MPs want flood defence reforms – but ignore the best examples

The effect of recent flooding in Cornwall.

The effect of recent flooding in Cornwall.

Conservative policy on flood defence has been an unmitigated disaster.

First, they voted for a year-on-year cut in the amount of money available for flood defences. Then, when the inevitable disasters started happening, they refused to take money from a European Union fund specifically created to help with such matters, into which the UK has contributed for decades.

And the flood defences that Tory policy offers are not effective in any case.

It’s true that the Environment Agency is next to useless, also. The last This Writer heard, it was advising better waterproofing of homes and improved warning systems. Great. It encouraged one Twitter user to suggest the following:


“1. Lay a large bet that the Conservative Government will allow your house to flood again.

“2. Collect your winnings.

“3. Move house.”

The best advice on flood defence is provided by the example of a place called Pickering, in North Yorkshire, whose citizens worked with nature – not against it.

They reasoned that the best plan would be to slow the flow of water from the hills, so they built 167 leaky dams of logs and branches – which let normal flows through but restrict and slow down high ones – in the becks above the town; added 187 lesser obstructions, made of bales of heather and fulfilling the same purpose, in smaller drains and gullies; and planted 29 hectares of woodland. And, after much bureaucratic tangling, they built a bund, to store up to 120,000 cubic metres of floodwater, releasing it slowly through a culvert.

Problem solved.

Alas – as you can see from the excerpt below – this example has been ignored by the Commons Environment, Food and Rural Affairs committee.

But you never know.

If they do manage to establish a floods commissioner, perhaps that person will have the intelligence needed to do what works.

Britain’s flood defences need a radical overhaul to protect communities at risk, with the current ‘fragmented and inefficient’ policy ‘unlikely to deliver sufficient protection in future decades’.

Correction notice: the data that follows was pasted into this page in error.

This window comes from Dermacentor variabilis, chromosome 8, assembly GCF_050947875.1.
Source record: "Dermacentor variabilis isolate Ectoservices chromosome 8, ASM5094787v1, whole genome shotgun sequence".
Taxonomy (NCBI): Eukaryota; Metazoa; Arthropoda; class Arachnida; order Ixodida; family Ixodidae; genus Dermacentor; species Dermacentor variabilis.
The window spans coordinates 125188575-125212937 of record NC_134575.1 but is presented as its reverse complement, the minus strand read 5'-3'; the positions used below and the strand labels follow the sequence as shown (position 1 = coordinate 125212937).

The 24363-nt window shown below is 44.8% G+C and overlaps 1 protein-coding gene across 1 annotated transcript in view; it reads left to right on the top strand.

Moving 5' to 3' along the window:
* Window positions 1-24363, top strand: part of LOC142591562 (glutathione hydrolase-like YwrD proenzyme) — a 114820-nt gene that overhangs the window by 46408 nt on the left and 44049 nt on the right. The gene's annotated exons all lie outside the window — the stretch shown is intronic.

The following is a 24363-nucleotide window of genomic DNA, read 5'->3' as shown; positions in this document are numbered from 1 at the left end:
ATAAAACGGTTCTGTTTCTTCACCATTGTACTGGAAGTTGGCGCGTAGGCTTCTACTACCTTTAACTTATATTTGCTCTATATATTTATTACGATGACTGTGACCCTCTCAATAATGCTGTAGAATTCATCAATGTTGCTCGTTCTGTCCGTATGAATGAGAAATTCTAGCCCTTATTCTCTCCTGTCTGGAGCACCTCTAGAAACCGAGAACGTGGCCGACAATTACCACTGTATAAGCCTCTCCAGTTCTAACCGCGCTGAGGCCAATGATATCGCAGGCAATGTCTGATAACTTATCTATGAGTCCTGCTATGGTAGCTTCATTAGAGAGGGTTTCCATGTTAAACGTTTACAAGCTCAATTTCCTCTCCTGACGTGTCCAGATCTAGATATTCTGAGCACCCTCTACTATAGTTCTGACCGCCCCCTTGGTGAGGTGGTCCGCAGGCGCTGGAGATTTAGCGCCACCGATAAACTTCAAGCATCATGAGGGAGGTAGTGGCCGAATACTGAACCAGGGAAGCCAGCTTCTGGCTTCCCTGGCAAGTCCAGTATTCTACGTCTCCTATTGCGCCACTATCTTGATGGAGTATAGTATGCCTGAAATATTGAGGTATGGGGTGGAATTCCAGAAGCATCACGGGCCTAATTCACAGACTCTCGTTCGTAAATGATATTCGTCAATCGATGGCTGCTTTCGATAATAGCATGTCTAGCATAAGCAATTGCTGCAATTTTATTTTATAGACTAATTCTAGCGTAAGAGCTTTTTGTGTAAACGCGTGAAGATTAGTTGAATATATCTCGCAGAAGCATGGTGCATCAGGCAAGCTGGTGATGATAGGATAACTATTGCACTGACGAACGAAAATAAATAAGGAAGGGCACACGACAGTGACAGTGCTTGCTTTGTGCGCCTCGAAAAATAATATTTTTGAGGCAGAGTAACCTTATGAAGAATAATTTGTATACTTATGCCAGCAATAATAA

That’s the view of MPs on the Environment, Food and Rural Affairs Committee, who today called for the creation of a national floods commissioner for England and a new English Rivers and Coastal Authority to take over from the Environment Agency.

They also said water could be stored on farmland to reduce the risk of flooding with incentives for farmers, and developers who flout planning should be forced to pay for the costs of flood damage.

Other suggestions were grants for small businesses who can’t afford insurance and simpler flood risk warnings.

Source: MPs say reform ‘ineffective’ flood defences that leave five million at risk | Left Foot Forward

Do you want Vox Political to cover a story? Use this form to tell us about it:

Join the Vox Political Facebook page.

If you have appreciated this article, don’t forget to share it using the buttons at the bottom of this page. Politics is about everybody – so let’s try to get everybody involved!

Vox Political needs your help!
If you want to support this site
but don’t want to give your money to advertisers)
you can make a one-off donation here:

Donate Button with Credit Cards

Buy Vox Political books so we can continue
fighting for the facts.

The Livingstone Presumption is now available
in either print or eBook format here:

HWG PrintHWG eBook

Health Warning: Government! is now available
in either print or eBook format here:

HWG PrintHWG eBook

The first collection, Strong Words and Hard Times,
is still available in either print or eBook format here:


5 thoughts on “MPs want flood defence reforms – but ignore the best examples

  1. Michael Broadhurst

    councils clearing the drains again might help,or is that too obvious in these days of no joined up thinking in government or councils ?

  2. mohandeer

    So many environmentalists and engineers who are also experts in creating flood defences are totally ignored and homes across the country suffer flood damage needlessly. Apparently you don’t need common sense or even people who know what they are doing to become an Environmental Agency boss.
    If you denude naturally water retentive landscapes which act as a relief valve and thwart the natural passage of water you are fighting against mother nature. Only a bloody fool does not acknowledge that force is not a battle we can win with the backward thinking solutions successive governments have adopted.

Comments are closed.